What You Can Expect from Us
- What we expect from you
- What you can expect from us
- What you cannot expect from us
We aim to provide opportunities for outstanding graduate study in all areas of English Literature. You can expect to be in regular contact with acknowledged authorities in your chosen field, and to have access to resources for research which are among the best in the world. We usually admit around seventy graduate students from all around the world each year, who should be among the brightest people in higher education. The Cambridge University Library is one of only three copyright libraries in England. It can be relied upon to contain the vast majority of twentieth century printed materials on most topics, and a large number of early printed books and manuscripts. It also subscribes to a growing number of electronic resources (such as the Chadwyck-Healey Literature Online service and the MLA Bibliography online) which are available to all students in the University. The Faculty and your supervisor will provide you with guidance about how best to use these resources.
We treat all applications made to us equally, and we consider them as swiftly as possible. In considering applications we take equal account of your academic record, your written work, your proposal, and whether we can provide first class supervision in your area. Competition is intense. If you have a query about your application you can contact The Director of Graduate Studies, 9 West Road, Cambridge CB3 9DP, tel. 01223 335076 . We normally reply to queries within five working days. The deadline for the submission of applications for M.Phil. and Ph.D. courses is 11 January. Owing to the large number of applications which we receive we cannot guarantee to inform you of the result of the application before early March, but we will try to do so if you have an urgent need to know.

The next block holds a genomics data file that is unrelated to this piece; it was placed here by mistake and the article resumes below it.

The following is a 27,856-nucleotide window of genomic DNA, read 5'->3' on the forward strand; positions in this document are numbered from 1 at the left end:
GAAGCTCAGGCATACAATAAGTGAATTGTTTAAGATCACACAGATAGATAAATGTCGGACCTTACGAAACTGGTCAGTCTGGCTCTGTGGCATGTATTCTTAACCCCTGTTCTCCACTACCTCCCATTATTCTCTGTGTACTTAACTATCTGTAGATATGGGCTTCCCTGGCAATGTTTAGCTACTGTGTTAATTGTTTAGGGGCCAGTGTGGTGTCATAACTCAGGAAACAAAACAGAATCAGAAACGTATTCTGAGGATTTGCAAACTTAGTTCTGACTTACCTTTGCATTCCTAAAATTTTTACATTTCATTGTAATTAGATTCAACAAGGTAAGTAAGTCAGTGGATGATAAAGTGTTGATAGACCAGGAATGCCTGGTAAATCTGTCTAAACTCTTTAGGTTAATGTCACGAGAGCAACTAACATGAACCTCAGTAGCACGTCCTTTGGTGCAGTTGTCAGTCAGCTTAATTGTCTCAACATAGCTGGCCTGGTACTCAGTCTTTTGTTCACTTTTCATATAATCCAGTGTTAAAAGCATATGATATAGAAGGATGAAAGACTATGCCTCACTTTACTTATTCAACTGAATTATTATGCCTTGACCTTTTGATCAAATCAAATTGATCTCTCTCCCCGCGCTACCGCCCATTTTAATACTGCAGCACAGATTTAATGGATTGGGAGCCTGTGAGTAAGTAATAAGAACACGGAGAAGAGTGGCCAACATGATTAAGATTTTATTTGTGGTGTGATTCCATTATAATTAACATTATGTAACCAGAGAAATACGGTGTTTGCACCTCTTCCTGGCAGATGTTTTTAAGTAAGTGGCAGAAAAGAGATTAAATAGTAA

You should be assigned a supervisor before or on your arrival in Cambridge. The supervisor can be expected to be a specialist in the general field in which you propose to work, although he or she cannot be expected to know about every aspect of the topic on which you hope to work. Your supervisor will assist you in refining your research topic, will oversee the general direction of your work, and should give you a clear indication of whether what you are doing is up to the standard normally expected for the degree towards which you are working. You can reasonably expect to meet your supervisor on average once a month to report on your progress, and more frequently than this if you are starting work on a Ph.D. Most supervisors expect you to make contact with them rather than vice versa, and it is important not to allow yourself to go for longer than a term without a meeting. Most supervisors like to see at least one substantial piece of written work each term.
If you are taking an M.Phil. course meetings might be less frequent in the part of the year (usually the first two terms) in which you are doing the bulk of the coursework and might be more frequent in the part of the year in which you are preparing your dissertation. It is usual practice for students to remain with the same supervisor for the whole of their course. There are inevitably some circumstances in which this cannot be guaranteed: if your supervisor goes on leave you will be temporarily assigned to another expert in the field; if your topic evolves in a new direction you may benefit from moving to someone else; if, as occasionally happens, a relationship with a supervisor does not work it is clearly desirable to transfer to another supervisor. There are occasions too when students feel that they would benefit from a fresh perspective, and supervisors can offer advice about ways of making contact with other members of the Faculty, or with academics in other Faculties or other universities in order to broaden the base of a student’s knowledge.